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  • Ritual Mourning and National Nostalgia in the Crónica sarracina
  • Henry Berlin

Muerto es el que todo su cuydado es dolerse de los muertos.

—Enrique de Villena, Tratado de la consolación

Since the time it was written, the questionable historicity and generic ambiguity of Pedro de Corral's Crónica del Rey don Rodrigo (ca. 1430), or Crónica sarracina, have provoked wildly different readings.1 While some authors considered it a reliable historical source, Fernán Pérez de Guzmán referred to it as a "trufa o mentira paladina" and to its author as a "liviano e presuntuoso onbre" (60). The problem of historicity also framed early-twentieth-century philological debate, but focus soon shifted from condemnations of Corral's overactive imagination to the exploration of his historiographical intentions. In particular, critics analyzed Corral's treatment of what Ramón Menéndez Pidal referred to as "el antiguo tema de la fuerte sangre de los godos" (Floresta xcvii).2 Corral was embellishing and thus breathing new life into the myth of [End Page 107] continuity between the last Visigothic king and Don Pelayo, a myth that began in tenth-century Asturias and gained steam in the historiographical work of Lucas de Tuy and Rodrigo Jiménez de Rada (Cacho Blecua 44).3 Working in this vein, critics such as Juan Manuel Cacho Blecua and Aurora Lauzardo began to study the literary invention underlying the historiographic project. At the same time, another avenue of research was opened up, as critics, sometimes the same ones, began studying not the divisions the Crónica provoked, but those it embodied. In particular, work continues to be done on the text's interweaving of history, hagiography, epic, and chivalric fiction (see, for example, Drayson, "Penance or Pornography?" 194). The Crónica's generic complexity makes its presence known even in studies of which genre is not the explicit object.4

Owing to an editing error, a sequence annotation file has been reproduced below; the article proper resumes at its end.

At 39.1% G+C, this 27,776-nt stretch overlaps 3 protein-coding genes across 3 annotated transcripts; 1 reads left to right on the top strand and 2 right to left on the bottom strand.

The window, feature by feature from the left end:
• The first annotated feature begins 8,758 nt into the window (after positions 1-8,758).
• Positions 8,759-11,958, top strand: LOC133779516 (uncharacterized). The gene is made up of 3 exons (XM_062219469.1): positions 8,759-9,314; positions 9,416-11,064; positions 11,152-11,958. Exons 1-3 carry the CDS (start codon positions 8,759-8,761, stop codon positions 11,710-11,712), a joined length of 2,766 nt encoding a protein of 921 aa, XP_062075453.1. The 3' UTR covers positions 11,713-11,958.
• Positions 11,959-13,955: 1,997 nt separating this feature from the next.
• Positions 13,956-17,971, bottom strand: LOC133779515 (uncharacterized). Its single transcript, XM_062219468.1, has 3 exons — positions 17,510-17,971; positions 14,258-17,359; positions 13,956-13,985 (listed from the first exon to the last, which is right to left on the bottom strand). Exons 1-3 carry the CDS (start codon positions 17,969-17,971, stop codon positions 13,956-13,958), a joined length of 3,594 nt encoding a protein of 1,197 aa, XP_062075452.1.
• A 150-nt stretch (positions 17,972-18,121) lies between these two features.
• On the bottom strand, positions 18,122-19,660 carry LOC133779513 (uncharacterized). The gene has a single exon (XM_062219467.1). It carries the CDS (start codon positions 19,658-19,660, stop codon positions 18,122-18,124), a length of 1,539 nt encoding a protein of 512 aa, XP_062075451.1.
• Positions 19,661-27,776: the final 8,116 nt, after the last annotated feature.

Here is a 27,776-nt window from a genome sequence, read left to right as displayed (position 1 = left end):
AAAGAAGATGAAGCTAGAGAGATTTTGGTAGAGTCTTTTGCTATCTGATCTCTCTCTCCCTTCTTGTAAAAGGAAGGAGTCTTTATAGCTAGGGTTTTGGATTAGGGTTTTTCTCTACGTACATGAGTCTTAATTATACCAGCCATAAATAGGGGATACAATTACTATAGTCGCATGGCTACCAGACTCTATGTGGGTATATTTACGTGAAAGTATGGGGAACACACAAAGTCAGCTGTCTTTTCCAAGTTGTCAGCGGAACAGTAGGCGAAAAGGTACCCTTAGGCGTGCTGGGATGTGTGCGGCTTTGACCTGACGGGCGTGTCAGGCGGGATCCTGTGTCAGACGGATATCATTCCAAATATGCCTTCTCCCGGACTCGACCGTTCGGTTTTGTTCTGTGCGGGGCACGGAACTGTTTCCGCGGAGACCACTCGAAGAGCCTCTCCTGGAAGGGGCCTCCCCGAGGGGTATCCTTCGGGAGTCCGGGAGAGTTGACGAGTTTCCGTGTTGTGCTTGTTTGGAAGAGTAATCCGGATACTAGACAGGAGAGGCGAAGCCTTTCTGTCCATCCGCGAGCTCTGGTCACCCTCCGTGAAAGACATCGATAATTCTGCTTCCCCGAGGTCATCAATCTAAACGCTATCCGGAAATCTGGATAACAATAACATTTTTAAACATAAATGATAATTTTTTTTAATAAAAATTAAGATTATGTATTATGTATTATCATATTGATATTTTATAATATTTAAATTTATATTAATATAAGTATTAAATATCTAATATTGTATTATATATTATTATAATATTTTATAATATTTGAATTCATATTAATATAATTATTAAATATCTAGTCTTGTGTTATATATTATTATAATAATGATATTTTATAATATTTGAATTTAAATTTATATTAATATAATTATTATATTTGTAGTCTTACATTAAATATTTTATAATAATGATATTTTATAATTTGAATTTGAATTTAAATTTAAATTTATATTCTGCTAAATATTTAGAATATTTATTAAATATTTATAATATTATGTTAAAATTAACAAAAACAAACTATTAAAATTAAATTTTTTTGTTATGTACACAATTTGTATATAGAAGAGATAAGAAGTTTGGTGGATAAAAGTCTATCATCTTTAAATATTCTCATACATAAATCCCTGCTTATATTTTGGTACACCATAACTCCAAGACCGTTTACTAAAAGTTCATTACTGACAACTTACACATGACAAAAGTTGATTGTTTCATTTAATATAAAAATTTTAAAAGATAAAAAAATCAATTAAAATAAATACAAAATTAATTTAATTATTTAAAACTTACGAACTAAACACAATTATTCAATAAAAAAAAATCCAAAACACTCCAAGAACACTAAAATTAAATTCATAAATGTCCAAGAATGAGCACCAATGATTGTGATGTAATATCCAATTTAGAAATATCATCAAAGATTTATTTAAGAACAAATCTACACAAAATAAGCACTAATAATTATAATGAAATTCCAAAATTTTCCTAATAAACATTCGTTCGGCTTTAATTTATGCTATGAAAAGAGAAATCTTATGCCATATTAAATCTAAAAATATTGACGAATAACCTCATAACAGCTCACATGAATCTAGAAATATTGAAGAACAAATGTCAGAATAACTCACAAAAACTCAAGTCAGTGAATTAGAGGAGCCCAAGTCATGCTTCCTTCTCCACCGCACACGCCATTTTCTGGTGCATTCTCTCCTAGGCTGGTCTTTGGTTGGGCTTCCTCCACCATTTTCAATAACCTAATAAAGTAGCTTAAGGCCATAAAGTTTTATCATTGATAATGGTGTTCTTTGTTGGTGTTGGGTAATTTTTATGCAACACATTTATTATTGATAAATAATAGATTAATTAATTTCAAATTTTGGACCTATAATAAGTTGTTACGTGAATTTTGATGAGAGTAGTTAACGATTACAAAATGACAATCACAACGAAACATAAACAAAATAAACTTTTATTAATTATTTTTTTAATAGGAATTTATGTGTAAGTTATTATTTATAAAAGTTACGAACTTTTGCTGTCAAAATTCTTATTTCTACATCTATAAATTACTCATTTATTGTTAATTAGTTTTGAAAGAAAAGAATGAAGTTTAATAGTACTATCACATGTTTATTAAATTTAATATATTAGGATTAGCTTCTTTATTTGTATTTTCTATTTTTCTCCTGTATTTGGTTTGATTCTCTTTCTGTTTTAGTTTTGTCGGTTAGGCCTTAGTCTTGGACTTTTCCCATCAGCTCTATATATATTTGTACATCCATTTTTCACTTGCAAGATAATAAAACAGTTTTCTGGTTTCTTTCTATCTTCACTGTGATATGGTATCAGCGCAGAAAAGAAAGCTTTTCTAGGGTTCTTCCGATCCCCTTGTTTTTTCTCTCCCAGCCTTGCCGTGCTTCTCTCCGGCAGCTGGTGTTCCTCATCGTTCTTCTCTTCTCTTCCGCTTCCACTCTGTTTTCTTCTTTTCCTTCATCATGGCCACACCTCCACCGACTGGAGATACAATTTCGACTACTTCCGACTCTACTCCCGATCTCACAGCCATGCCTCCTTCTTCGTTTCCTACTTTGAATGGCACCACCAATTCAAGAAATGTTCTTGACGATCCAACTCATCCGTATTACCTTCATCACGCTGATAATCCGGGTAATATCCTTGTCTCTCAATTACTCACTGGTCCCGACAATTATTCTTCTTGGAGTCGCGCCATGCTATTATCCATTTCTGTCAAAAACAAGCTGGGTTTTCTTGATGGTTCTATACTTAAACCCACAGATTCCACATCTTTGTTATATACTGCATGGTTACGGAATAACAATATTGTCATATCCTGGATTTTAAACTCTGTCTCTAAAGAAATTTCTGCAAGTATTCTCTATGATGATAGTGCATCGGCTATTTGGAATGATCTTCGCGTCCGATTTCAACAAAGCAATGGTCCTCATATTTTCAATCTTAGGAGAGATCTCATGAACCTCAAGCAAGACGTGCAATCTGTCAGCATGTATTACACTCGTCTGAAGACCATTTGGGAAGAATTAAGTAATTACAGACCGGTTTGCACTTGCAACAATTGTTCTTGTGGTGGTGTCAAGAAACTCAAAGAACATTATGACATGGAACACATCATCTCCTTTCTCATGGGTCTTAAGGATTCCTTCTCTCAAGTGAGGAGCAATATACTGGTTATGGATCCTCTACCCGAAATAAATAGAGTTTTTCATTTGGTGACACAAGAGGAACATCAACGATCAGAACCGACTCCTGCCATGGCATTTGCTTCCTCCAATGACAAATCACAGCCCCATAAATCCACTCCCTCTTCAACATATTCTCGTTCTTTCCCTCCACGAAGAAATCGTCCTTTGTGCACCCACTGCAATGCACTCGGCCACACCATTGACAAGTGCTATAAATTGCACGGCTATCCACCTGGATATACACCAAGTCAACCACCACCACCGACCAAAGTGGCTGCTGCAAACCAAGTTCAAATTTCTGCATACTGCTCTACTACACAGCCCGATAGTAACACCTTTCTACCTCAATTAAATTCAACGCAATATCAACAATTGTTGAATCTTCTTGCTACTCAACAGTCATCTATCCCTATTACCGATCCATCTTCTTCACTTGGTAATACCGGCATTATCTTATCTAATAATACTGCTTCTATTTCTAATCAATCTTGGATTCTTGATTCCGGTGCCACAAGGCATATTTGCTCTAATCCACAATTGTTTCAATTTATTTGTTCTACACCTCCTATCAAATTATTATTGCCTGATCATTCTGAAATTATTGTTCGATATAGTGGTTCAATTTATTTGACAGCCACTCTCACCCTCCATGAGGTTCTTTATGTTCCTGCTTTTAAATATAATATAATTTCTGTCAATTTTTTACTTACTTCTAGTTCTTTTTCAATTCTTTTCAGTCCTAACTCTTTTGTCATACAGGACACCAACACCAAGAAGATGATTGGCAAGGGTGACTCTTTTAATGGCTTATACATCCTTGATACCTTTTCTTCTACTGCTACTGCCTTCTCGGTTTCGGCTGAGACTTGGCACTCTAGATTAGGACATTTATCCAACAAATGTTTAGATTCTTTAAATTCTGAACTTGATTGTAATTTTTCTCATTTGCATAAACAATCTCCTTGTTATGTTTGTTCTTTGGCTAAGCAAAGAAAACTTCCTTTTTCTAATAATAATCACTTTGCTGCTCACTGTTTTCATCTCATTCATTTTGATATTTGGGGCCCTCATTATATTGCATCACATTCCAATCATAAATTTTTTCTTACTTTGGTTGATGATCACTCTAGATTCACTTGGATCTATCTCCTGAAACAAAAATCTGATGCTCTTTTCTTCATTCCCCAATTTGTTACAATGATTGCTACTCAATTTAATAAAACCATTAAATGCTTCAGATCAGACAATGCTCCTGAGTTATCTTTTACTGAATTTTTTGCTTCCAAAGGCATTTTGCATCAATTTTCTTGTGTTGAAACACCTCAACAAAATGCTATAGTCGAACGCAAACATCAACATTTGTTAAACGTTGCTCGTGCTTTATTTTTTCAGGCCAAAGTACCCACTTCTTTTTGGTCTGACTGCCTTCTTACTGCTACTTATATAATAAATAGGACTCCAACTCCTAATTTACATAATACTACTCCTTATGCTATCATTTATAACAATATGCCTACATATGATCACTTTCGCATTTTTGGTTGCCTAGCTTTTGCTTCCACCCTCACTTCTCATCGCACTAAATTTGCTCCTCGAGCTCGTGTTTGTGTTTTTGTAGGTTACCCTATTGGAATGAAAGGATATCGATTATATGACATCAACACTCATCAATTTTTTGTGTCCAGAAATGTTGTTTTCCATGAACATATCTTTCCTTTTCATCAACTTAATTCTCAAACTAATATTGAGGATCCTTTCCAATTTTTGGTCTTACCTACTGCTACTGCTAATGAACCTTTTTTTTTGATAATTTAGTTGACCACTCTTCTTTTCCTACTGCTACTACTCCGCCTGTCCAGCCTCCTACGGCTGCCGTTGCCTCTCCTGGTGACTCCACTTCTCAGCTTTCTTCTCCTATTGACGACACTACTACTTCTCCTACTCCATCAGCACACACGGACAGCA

A number of scholars have noted in passing the Crónica's sense of nostalgia, tragedy, or loss. In his account of the Visigothic empire in Spain, Corral projects the unity he desires for the present into a distant past – a clear case of national nostalgia in a period in which the project of the Reconquest has been interrupted by civil wars between the nobility and a distracted king, Juan II.5 Corral seeks to compress historical distance through a series of structural tactics in the narrative, such as the framing of Pelayo's life with Rodrigo's. Menéndez Pidal argued that by tying together the deeds of Rodrigo and Pelayo, Corral "dió a su novela valor nacional y grandeza trágica" (Floresta xciii). The work's historiographical compression seeks to stir up a more unified national feeling, but it also raises the problem of Rodrigo's guilt in the fall of Spain to the Moors. How, in other words, can the perceived unity of the Visigothic past be reappropriated without the present's falling victim to the taint of Rodrigo's sins? In this context, scholarly attention has constantly returned to the scenes of Rodrigo's sin and redemption, but this focus has, in turn, led to a broad disregard for the chivalric action that makes up the bulk of [End Page 108] the narrative. However, an analysis of the work's almost unending battles and jousts reveals the centrality of the theme of mourning –in both its ritualistic and affective manifestations– for Corral's literary-national project; it is also an axis around which the Crónica's different genres revolve. Mourning is an integral structural element of Corral's battle narrations, coming up again and again, almost compulsively, in innumerable plantos throughout the text. At the same time, it explains the early emphasis on Rodrigo's siege of Córdoba and the anachronistic placement of Rodrigo's penitence and burial only after the narration of Pelayo's early triumphs. In composing his Crónica, Corral sought, through a ritualistic narrative of mourning, to explore grief as a social rather than personal phenomenon with the potential either to divide or to unite the populace. At the same time, by exploiting the communal elements surrounding penitence and burial during his...


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